I've known for years that one of my three tree peonies is the Japanese cultivar ‘Shima Nishiki’. Presuming all were bought at the same time, my best guess for this peony is Hakuo-jishi or White Jade Lion, right down to the stray petaloid amongst the stamens, as you can see in the third photo.
But the gorgeous translucency—also a signature quality of the best jade—is certainly on display, and the name for this beautiful plant makes perfect sense to me.
white tree peony blossom with rain; sony A7c, sony 90mm macro, f/2.8, 1/100s +0.3ev, ISO 200, WB cloudy 21may22:10:00 (approx); lightly cropped & scaled
Cricket Hill Garden seems to have the best info on these, and they claim this older (pre-1910) introduction features a ‘lion's mane’ conformation, that is, the ruffled petals. They note:
There are some peony shapes which do not fit neatly into the above categories. An example is the âlionâs maneâ form of tree peony blossom which was very popular in Japan in the 19th century. These flowers are typically semi-double and ruffled. These shaggy flowers are not as popular today and rarely seen in commerce. (!!!)
white tree peony blossom just opened; sony A7c, sony 90mm macro, f/8.0, 125s, ev +0.3, ISO 100 WB cloudy; 20may22:13:00 (approx) lightly cropped & scaled
I have few kind things to say about the former owner of our house, who enraged his realtor, cheated tradesmen, left behind live wires and batches of nails buried in the ground (really), but I'm pretty sure they planted the three tree peonies: a white, and red and white stripe, and a magenta (red).
White tree peony blossoms, one showing petaloid typical to this plant, 24may22, approx 18:00; f/4.0, ev -0.3, focal length 110mm, 1/1600 ISO 50, tamron 70–180mm lens on sony A7c; scaled to 4000pixels, otherwise unchanged.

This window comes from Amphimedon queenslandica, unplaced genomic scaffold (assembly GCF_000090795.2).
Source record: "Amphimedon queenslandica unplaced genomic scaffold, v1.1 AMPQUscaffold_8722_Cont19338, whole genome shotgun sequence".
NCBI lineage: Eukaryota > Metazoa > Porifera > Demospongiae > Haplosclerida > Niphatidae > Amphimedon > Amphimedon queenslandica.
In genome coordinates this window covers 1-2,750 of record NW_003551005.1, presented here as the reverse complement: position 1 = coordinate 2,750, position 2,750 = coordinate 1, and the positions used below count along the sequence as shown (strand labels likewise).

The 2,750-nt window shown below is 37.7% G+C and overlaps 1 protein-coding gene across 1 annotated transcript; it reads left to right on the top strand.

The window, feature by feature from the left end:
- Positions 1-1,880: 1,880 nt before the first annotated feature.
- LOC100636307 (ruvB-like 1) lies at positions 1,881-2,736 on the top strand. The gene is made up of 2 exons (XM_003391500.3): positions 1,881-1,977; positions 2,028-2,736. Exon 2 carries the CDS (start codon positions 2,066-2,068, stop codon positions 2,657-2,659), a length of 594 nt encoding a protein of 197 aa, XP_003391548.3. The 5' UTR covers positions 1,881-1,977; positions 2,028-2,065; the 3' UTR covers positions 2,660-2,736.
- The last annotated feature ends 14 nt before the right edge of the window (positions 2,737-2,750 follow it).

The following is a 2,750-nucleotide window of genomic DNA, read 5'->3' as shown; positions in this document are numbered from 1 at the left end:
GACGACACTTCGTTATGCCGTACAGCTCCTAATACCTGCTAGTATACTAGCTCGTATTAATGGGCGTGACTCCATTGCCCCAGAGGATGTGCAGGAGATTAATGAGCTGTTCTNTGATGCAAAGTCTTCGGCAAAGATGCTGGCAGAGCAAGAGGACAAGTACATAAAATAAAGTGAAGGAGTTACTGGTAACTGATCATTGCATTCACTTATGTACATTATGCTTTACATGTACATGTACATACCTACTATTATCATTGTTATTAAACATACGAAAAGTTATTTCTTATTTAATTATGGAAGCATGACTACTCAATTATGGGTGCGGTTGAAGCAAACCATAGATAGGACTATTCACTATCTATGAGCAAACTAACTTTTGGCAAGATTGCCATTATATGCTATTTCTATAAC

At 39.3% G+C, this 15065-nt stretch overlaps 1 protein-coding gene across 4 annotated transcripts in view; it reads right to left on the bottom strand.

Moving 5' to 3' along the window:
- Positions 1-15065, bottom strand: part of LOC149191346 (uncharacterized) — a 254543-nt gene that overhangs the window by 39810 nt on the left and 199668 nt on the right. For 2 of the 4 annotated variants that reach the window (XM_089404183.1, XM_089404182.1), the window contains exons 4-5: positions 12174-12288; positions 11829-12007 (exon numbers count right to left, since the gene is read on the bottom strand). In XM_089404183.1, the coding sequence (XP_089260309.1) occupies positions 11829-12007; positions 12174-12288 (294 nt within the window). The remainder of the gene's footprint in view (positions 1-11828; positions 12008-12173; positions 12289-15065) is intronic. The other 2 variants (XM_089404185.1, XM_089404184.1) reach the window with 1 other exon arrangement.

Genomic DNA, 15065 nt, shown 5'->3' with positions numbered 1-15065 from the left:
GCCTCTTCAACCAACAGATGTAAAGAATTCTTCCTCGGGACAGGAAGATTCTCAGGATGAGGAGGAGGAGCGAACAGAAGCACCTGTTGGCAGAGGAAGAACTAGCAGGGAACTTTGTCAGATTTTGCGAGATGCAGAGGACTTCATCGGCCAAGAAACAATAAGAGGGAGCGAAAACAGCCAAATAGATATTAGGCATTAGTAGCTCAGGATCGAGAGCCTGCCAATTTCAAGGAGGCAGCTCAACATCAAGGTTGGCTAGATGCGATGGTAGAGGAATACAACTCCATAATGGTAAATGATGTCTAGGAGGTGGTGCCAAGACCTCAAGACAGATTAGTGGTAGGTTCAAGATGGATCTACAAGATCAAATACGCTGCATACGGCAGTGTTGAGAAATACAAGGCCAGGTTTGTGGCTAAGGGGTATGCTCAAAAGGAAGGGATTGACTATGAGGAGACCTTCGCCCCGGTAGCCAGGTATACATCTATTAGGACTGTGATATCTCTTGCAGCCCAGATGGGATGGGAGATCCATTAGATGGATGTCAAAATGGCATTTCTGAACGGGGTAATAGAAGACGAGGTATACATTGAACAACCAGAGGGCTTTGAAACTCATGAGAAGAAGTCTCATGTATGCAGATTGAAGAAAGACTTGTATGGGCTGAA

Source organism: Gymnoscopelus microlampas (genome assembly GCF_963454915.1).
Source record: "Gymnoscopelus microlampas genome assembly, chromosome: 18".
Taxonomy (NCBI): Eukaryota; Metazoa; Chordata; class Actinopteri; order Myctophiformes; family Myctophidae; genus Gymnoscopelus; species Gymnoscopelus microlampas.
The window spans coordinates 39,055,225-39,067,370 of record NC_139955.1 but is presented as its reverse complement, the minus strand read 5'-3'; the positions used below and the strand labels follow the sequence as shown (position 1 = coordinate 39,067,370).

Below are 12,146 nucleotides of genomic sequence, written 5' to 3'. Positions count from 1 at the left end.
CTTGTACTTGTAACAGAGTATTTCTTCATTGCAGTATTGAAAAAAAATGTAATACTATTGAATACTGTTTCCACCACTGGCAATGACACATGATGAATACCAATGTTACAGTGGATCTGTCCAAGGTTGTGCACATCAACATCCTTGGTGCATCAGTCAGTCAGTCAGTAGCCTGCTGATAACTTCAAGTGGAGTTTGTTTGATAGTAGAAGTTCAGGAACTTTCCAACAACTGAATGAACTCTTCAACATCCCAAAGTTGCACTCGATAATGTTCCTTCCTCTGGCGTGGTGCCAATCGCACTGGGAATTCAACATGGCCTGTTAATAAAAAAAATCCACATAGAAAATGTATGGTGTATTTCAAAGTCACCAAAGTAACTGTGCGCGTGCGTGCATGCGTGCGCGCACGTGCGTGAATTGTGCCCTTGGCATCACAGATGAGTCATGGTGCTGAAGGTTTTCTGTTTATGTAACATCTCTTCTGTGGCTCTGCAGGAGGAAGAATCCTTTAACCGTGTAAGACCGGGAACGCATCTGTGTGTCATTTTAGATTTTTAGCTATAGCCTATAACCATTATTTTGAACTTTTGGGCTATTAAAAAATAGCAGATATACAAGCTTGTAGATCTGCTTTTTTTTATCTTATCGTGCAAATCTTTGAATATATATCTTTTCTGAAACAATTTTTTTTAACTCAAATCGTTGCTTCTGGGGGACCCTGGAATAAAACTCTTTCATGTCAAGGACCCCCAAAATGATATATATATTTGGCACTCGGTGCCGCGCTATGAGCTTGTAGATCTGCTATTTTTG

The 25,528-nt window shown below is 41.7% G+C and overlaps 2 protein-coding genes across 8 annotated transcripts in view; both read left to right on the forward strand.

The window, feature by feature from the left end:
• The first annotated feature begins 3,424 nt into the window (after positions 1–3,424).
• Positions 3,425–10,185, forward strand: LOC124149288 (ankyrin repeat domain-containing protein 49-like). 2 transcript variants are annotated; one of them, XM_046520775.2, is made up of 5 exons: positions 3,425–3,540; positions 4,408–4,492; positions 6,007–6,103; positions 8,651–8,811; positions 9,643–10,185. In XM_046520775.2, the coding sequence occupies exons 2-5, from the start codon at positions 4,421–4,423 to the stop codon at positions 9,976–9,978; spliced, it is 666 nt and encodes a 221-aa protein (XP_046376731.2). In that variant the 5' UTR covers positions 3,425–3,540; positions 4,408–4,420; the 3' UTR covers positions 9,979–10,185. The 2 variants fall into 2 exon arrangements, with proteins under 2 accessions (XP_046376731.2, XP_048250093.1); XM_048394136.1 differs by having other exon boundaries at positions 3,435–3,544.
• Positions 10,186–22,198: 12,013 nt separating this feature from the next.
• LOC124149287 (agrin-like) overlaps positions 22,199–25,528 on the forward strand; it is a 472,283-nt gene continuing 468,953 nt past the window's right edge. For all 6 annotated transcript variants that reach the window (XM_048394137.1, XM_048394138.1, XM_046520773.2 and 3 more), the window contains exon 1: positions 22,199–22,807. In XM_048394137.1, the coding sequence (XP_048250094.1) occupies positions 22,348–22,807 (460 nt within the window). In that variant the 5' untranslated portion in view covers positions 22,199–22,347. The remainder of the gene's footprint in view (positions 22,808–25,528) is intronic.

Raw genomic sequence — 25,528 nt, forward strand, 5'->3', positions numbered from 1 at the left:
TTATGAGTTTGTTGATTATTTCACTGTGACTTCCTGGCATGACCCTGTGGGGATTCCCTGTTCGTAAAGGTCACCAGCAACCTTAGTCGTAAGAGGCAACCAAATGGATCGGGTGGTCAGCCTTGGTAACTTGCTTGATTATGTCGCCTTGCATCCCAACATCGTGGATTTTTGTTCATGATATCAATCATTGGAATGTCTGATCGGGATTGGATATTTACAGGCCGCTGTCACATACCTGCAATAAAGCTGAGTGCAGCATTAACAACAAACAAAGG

and that this was another relatively old, common, and inexpensive cultivar 20+ years ago
By taking some lace curtains after we'd given them permission to take the far more expensive drapes, typically a no-no
They were pretty clueless homeowners: besides leaving live wires in the ground, they took such poor care of the silver maples I had to have half of them removed before they fell down the first year we moved in; and I'd find clumps of two or three garden markers for sun-loving perennials—the plants were always long gone, but it was clear the guy's MO was to buy a visually appealing flower, plop it into the ground with no prep whatsoever, and after it died, put in another. I have been amending the hard pack clay on this property for nearly two decades now, and still feel like I've barely made a difference, so I s'pose I'm being a bit harsh. At any rate, of all the flowering plants that came with the house only the tree peonies have survived.
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